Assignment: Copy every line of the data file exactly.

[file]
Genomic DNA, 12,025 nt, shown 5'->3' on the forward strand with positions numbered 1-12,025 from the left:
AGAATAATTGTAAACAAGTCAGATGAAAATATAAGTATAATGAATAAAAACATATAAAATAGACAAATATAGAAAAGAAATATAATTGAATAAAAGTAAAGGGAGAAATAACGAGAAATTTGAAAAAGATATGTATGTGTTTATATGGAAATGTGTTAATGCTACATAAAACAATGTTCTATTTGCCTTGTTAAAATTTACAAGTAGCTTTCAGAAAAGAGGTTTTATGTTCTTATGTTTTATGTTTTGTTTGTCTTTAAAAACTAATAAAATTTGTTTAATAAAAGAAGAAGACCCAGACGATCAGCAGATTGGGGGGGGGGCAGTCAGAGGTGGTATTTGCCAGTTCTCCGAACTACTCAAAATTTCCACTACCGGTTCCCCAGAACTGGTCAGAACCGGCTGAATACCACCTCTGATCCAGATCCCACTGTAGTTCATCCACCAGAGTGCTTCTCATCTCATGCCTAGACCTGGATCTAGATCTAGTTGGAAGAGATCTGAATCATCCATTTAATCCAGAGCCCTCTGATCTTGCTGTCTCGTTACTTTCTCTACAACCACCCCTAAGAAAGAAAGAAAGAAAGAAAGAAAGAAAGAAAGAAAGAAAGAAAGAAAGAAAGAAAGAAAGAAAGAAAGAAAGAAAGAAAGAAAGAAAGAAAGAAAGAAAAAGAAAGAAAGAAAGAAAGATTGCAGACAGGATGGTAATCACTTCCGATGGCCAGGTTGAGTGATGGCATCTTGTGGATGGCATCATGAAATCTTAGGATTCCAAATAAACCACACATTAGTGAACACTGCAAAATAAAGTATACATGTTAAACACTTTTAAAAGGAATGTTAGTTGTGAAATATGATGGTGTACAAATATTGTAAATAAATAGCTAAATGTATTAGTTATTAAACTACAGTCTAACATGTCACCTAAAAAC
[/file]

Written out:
Genomic DNA, 12,025 nt, shown 5'->3' on the forward strand with positions numbered 1-12,025 from the left:
AGAATAATTGTAAACAAGTCAGATGAAAATATAAGTATAATGAATAAAAACATATAAAATAGACAAATATAGAAAAGAAATATAATTGAATAAAAGTAAAGGGAGAAATAACGAGAAATTTGAAAAAGATATGTATGTGTTTATATGGAAATGTGTTAATGCTACATAAAACAATGTTCTATTTGCCTTGTTAAAATTTACAAGTAGCTTTCAGAAAAGAGGTTTTATGTTCTTATGTTTTATGTTTTGTTTGTCTTTAAAAACTAATAAAATTTGTTTAATAAAAGAAGAAGACCCAGACGATCAGCAGATTGGGGGGGGGGCAGTCAGAGGTGGTATTTGCCAGTTCTCCGAACTACTCAAAATTTCCACTACCGGTTCCCCAGAACTGGTCAGAACCGGCTGAATACCACCTCTGATCCAGATCCCACTGTAGTTCATCCACCAGAGTGCTTCTCATCTCATGCCTAGACCTGGATCTAGATCTAGTTGGAAGAGATCTGAATCATCCATTTAATCCAGAGCCCTCTGATCTTGCTGTCTCGTTACTTTCTCTACAACCACCCCTAAGAAAGAAAGAAAGAAAGAAAGAAAGAAAGAAAGAAAGAAAGAAAGAAAGAAAGAAAGAAAGAAAGAAAGAAAGAAAGAAAGAAAGAAAGAAAGAAAGAAAAAGAAAGAAAGAAAGAAAGATTGCAGACAGGATGGTAATCACTTCCGATGGCCAGGTTGAGTGATGGCATCTTGTGGATGGCATCATGAAATCTTAGGATTCCAAATAAACCACACATTAGTGAACACTGCAAAATAAAGTATACATGTTAAACACTTTTAAAAGGAATGTTAGTTGTGAAATATGATGGTGTACAAATATTGTAAATAAATAGCTAAATGTATTAGTTATTAAACTACAGTCTAACATGTCACCTAAAAAC